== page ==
[tp widget="default/tpw_default.php"]

Tag: What is causality most closely related

what is the law of causality

what is the law of causality插图

The law of science known as the Law of Causality, or Law of Cause and Effect, says thatevery material effect must have an adequate antecedent or simultaneous cause(Miller, 2011). The Universe is a material effect that demands an adequate Cause, and atheism cannot provide one. The truth is, God exists.

Is law of causality against atheism?

the law of causality—a problem for atheists Creationists have absolutely no problem with the truth articulated by this God-ordained law from antiquity. The Bible, in essence, articulated the principle millennia ago when in Hebrews 3:4 it says that “every house is built by someone, but He who built all things is God.”

What are the criteria for causality?

Temporal precedence: The cause must precede the effectCovariation: The effect must vary in proportion with changes in the causeControl for extraneous variables: the covariance must not be due to other variables

What is the law of causality appologetics?

The law of causality only applies to physical things in space-time. The creation of the universe did not occur in space-time (it was the creation of space-time). Therefore the law of causality does not apply to the creation of the universe.

What is causality most closely related?

Causality (also referred to as causation, or cause and effect) is influence by which one event, process, state or object (a cause) contributes to the production of another event, process, state or object (an effect) where the cause is partly responsible for the effect, and the effect is partly dependent on the cause.

What is the law of cause and effect?

The Law of Cause and Effect, or Law/Principle of Causality, has been investigated and recognized for millennia. In Phaedo, written by Plato in 360 B.C., an “investigation of nature” is spoken of concerning causality, wherein “the causes of everything, why each thing comes into being and why it perishes and why it exists” are discussed (Plato, 1966, 1:96a-b, emp. added). In 350 B.C., Aristotle contributed more to the causality discussion by stipulating that causes can be “spoken of in four senses”: material, formal, efficient, and final (Aristotle, 2009, 1 [3]). Moving forward two millennia in no way changed the established fact pressed by the Law of Cause and Effect. In 1781, the renowned philosopher Immanuel Kant wrote concerning the Principle of Causality in his Critique of Pure Reason that “everything that happens presupposes a previous condition, which it follows with absolute certainty, in conformity with a rule…. All changes take place according to the law of the connection of Cause and Effect” (Kant, 1781). Fast forwarding another 350 years, our understanding of the world still did not cause the law to be discredited. In 1934, W.T. Stace, professor of philosophy at Princeton University, in A Critical History of Greek Philosophy, wrote:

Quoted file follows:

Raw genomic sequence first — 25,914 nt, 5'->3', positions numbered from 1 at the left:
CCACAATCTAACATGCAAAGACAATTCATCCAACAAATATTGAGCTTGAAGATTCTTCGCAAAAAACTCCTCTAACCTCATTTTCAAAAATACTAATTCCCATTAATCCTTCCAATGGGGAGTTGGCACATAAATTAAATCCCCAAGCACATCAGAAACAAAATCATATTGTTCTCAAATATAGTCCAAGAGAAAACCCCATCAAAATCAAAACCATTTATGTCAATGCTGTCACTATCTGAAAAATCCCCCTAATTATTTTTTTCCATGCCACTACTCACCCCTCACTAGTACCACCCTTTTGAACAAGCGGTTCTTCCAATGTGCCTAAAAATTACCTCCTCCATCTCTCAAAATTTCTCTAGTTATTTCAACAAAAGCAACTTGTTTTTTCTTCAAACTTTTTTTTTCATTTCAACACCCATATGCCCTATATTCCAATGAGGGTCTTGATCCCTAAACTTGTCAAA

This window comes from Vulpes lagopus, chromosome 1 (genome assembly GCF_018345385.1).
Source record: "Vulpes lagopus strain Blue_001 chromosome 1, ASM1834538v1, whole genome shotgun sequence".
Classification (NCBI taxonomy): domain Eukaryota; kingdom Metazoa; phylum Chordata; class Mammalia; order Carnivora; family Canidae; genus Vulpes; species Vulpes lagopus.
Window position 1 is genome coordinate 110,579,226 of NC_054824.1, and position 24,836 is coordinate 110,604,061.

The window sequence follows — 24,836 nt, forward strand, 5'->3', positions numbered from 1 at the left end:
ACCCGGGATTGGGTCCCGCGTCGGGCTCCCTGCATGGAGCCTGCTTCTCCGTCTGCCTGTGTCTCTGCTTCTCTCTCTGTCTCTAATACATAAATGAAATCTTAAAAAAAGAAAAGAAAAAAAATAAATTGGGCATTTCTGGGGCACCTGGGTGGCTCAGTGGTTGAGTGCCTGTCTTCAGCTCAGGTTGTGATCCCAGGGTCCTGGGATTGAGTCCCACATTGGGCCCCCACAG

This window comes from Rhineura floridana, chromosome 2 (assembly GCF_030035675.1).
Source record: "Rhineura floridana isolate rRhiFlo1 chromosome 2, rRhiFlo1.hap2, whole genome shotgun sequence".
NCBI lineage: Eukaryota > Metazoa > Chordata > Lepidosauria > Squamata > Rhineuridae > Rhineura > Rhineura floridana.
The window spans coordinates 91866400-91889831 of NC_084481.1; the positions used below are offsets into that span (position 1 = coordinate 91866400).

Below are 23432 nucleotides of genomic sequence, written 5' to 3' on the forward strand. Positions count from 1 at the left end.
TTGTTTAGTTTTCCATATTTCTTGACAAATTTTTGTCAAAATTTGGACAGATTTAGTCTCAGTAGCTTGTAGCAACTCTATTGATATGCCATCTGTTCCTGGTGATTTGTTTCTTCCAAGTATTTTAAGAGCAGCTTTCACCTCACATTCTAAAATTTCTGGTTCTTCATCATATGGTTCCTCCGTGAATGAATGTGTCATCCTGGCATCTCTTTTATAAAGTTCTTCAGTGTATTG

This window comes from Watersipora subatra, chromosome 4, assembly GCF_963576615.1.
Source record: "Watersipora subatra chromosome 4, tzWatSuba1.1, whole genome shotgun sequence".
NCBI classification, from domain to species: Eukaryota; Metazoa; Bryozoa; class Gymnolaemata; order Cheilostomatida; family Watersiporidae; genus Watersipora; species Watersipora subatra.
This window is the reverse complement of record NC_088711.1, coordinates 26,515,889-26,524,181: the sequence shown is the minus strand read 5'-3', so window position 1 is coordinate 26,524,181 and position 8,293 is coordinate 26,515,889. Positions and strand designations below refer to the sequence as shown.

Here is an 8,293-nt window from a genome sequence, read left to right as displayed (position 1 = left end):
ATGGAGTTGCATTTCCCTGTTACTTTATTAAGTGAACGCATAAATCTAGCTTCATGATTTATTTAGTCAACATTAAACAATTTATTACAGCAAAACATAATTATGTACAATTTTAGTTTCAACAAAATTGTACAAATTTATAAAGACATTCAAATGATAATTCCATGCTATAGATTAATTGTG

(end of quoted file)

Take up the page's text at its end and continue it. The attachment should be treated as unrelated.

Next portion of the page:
Is the truth of causality substantiated?

The truth of causality is so substantiated that it is taken for granted in scientific investigation.

Is the universe a grand effect?

The Universe, and everything that has happened in it since the beginning of time, are a grand effect without a known cause. An effect without a known cause? That is not the world of science; it is a world of witchcraft, of wild events and the whims of demons, a medieval world that science has tried to banish. As scientists, what are we to make of this picture? I do not know. I would only like to present the evidence for the statement that the Universe, and man himself, originated in a moment when time began (1977, p. 21).

Is the law of cause and effect denied?

Indeed, the Law of Cause and Effect is not, and cannot rationally be, denied—except when necessary in order to prop up a deficient worldview. Its ramifications have been argued for years, but after the dust settles, the Law of Cause and Effect still stands unscathed, having weathered the trials thrust upon it for thousands of years.

What does the Bible say about God?